On top of being a renowned scientist, Cade was a known mixology enthusiast among his peers. A Sports Illustrated article from 2001 even refers to him as the “absinthe-minded professor,” going on to mention how Cade would mix up “Daiquiris, Mint Juleps, and Whiskey Sours” for all those in attendance at his Friday afternoon symposiums. Rumor has it that Cade first produced Hop’n Gator by fermenting Gatorade in his lab, but the theory doesn’t totally add up if the eventual Hop’n Gator had beer in it.
Regardless, Cade sold the Hop’n Gator recipe to Pennsylvania’s Pittsburgh Brewing Company (formerly Iron City Brewing Company) in 1969. Being the first brewery to put both draft beer into cans and “snap-tops” on cans, Pittsburgh Brewing Company had a reputation for running with innovative ideas, so its purchase of the Hop’n Gator recipe was far from out of character. Unfortunately, mere months after the first commercial batch of Hop’n Gator hit the market, Gatorade — the brand — sued the brewery.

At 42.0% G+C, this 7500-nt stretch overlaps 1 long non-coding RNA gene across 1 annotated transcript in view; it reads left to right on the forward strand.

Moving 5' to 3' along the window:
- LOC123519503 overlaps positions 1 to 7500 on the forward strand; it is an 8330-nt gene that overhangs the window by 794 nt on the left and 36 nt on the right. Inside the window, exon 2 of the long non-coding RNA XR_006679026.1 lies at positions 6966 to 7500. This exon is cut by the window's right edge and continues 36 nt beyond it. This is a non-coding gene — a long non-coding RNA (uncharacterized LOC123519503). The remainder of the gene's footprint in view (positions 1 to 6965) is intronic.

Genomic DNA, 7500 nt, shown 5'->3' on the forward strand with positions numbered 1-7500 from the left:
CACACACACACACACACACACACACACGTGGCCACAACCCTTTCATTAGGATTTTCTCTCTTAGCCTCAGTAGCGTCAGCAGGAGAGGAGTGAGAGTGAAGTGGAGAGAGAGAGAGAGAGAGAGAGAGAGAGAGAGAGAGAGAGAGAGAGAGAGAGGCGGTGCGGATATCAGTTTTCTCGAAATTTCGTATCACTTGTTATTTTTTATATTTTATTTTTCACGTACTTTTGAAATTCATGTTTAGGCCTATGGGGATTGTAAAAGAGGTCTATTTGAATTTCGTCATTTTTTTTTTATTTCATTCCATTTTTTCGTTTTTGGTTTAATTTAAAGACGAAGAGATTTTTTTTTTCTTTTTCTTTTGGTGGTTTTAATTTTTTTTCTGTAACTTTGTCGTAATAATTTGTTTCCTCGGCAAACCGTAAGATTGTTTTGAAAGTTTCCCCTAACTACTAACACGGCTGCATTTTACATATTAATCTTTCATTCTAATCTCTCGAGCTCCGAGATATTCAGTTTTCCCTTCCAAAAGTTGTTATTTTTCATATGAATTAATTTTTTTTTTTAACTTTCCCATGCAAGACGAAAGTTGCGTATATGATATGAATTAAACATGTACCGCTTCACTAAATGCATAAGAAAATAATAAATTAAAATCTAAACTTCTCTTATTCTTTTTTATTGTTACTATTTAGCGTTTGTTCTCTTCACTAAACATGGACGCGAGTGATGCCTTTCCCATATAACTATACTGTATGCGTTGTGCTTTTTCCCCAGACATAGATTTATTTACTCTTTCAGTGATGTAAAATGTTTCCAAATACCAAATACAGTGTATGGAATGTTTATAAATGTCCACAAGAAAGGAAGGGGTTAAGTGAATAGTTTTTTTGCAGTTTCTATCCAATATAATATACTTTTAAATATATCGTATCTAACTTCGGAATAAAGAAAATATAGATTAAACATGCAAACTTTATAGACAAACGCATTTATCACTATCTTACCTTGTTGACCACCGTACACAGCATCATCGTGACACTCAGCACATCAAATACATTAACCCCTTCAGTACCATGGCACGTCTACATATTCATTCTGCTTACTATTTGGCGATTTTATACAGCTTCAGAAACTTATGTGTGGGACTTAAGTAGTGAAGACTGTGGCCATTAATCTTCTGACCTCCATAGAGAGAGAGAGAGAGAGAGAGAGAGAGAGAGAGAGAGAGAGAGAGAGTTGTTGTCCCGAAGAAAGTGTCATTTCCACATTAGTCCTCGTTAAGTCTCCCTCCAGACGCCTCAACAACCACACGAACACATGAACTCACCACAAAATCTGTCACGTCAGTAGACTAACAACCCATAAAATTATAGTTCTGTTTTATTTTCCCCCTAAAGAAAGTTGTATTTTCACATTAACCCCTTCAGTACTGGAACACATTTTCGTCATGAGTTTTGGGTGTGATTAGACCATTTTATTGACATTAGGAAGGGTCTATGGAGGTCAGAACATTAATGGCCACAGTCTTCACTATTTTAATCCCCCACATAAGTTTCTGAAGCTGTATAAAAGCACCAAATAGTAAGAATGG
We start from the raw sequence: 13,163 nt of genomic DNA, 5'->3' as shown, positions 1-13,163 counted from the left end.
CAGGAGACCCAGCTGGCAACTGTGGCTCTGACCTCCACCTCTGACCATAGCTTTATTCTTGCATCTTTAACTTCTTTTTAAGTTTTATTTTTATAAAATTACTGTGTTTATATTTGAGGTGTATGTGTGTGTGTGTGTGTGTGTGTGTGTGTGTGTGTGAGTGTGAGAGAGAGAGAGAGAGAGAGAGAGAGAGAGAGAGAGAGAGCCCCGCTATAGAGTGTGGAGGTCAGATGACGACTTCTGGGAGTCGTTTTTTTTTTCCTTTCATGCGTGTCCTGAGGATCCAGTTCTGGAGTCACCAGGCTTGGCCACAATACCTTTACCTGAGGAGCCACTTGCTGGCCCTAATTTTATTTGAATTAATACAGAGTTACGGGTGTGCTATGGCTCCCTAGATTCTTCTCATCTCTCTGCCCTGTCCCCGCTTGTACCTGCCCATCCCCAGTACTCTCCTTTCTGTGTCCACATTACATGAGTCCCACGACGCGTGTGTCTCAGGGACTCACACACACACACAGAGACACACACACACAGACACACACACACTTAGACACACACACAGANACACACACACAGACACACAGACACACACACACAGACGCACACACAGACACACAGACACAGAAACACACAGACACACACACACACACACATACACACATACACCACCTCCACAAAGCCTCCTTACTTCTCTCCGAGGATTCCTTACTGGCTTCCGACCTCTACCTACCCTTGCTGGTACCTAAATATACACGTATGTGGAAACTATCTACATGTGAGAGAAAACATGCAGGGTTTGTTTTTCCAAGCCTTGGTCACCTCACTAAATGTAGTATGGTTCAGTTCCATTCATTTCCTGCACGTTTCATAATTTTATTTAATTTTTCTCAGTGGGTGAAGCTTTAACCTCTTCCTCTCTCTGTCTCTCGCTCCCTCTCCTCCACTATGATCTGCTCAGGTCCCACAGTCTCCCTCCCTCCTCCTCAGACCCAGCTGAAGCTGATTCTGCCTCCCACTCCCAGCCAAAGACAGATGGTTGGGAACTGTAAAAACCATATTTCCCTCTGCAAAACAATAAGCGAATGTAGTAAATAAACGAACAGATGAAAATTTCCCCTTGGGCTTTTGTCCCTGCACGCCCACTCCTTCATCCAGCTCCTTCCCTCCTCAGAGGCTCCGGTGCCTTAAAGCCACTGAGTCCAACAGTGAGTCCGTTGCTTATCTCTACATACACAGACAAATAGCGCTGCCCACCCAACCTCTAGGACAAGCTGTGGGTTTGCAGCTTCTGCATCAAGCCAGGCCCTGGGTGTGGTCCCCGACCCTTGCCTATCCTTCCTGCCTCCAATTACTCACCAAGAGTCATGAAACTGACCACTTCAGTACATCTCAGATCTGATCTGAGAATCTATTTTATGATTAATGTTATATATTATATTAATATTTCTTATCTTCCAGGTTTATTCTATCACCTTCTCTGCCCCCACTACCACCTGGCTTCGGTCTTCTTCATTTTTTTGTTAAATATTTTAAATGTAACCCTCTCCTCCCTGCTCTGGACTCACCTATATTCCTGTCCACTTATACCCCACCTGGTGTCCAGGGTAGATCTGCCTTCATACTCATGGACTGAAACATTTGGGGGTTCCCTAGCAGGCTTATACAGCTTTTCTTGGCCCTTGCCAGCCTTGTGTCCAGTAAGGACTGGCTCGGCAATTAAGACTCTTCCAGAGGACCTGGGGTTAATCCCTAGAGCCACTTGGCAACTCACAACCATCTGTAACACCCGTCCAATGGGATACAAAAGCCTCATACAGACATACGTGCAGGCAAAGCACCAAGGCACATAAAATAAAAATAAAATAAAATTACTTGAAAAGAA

As it turns out, Cade was already wrapped up in a lawsuit over the Gatorade formula in the midst of the Hop’n Gator recipe sale. When Gatorade sales took off, the Florida Board of Regents — on behalf of the University of Florida, which provided the grant for Cade’s research — took him to court for a share of his profits, arguing that the university’s contributions were crucial in Gatorade’s creation. The dispute lasted for nearly three years, ending in 1972 with the university obtaining 20 percent of the stock in Cade’s company.
It’s not totally clear who at Gatorade HQ initiated legal action against Pittsburgh Brewing Company, but the case was settled in early 1970. The brewery carried on pumping out the new electrolyte-packed alcopop, but the road ahead only got rockier.
The Gator Bites Its Own Tail
A big struggle for Hop’n Gator was its branding. While the can art was clean, simple, and admittedly pretty cool, the “Lemon-Lime Lager” tag was blamed for slow sales. Plus, it was initially advertised as having “25 percent more alcohol than regular beer,” which sounds good on paper, but in reality that’s only a difference of 1 to 2 percent ABV.